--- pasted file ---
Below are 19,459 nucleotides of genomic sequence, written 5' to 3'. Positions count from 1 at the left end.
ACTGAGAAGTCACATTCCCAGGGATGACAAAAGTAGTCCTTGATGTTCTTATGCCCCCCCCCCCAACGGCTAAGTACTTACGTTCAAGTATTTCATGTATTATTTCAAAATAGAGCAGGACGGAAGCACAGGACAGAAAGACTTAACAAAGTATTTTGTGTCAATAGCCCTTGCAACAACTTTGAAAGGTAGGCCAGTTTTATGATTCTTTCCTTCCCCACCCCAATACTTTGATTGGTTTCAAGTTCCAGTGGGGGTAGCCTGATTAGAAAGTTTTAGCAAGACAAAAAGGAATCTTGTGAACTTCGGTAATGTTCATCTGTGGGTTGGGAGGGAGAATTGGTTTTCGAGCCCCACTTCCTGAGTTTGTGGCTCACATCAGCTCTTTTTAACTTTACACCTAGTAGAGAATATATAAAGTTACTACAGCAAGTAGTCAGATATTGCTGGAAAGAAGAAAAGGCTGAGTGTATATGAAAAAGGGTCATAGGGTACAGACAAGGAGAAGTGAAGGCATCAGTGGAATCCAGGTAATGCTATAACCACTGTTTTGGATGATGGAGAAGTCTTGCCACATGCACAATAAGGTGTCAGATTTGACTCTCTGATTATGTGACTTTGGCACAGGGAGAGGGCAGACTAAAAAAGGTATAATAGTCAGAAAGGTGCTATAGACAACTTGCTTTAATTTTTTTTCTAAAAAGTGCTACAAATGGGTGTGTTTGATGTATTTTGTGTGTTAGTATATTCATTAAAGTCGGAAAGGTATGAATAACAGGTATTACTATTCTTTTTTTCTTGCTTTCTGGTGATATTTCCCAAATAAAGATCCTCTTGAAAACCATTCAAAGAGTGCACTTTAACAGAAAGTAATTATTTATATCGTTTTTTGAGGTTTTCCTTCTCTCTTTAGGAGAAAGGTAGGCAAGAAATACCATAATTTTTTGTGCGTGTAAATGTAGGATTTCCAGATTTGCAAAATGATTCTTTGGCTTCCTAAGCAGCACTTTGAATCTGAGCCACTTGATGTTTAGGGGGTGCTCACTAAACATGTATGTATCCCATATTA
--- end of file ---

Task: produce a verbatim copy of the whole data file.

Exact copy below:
Below are 19,459 nucleotides of genomic sequence, written 5' to 3'. Positions count from 1 at the left end.
ACTGAGAAGTCACATTCCCAGGGATGACAAAAGTAGTCCTTGATGTTCTTATGCCCCCCCCCCCAACGGCTAAGTACTTACGTTCAAGTATTTCATGTATTATTTCAAAATAGAGCAGGACGGAAGCACAGGACAGAAAGACTTAACAAAGTATTTTGTGTCAATAGCCCTTGCAACAACTTTGAAAGGTAGGCCAGTTTTATGATTCTTTCCTTCCCCACCCCAATACTTTGATTGGTTTCAAGTTCCAGTGGGGGTAGCCTGATTAGAAAGTTTTAGCAAGACAAAAAGGAATCTTGTGAACTTCGGTAATGTTCATCTGTGGGTTGGGAGGGAGAATTGGTTTTCGAGCCCCACTTCCTGAGTTTGTGGCTCACATCAGCTCTTTTTAACTTTACACCTAGTAGAGAATATATAAAGTTACTACAGCAAGTAGTCAGATATTGCTGGAAAGAAGAAAAGGCTGAGTGTATATGAAAAAGGGTCATAGGGTACAGACAAGGAGAAGTGAAGGCATCAGTGGAATCCAGGTAATGCTATAACCACTGTTTTGGATGATGGAGAAGTCTTGCCACATGCACAATAAGGTGTCAGATTTGACTCTCTGATTATGTGACTTTGGCACAGGGAGAGGGCAGACTAAAAAAGGTATAATAGTCAGAAAGGTGCTATAGACAACTTGCTTTAATTTTTTTTCTAAAAAGTGCTACAAATGGGTGTGTTTGATGTATTTTGTGTGTTAGTATATTCATTAAAGTCGGAAAGGTATGAATAACAGGTATTACTATTCTTTTTTTCTTGCTTTCTGGTGATATTTCCCAAATAAAGATCCTCTTGAAAACCATTCAAAGAGTGCACTTTAACAGAAAGTAATTATTTATATCGTTTTTTGAGGTTTTCCTTCTCTCTTTAGGAGAAAGGTAGGCAAGAAATACCATAATTTTTTGTGCGTGTAAATGTAGGATTTCCAGATTTGCAAAATGATTCTTTGGCTTCCTAAGCAGCACTTTGAATCTGAGCCACTTGATGTTTAGGGGGTGCTCACTAAACATGTATGTATCCCATATTA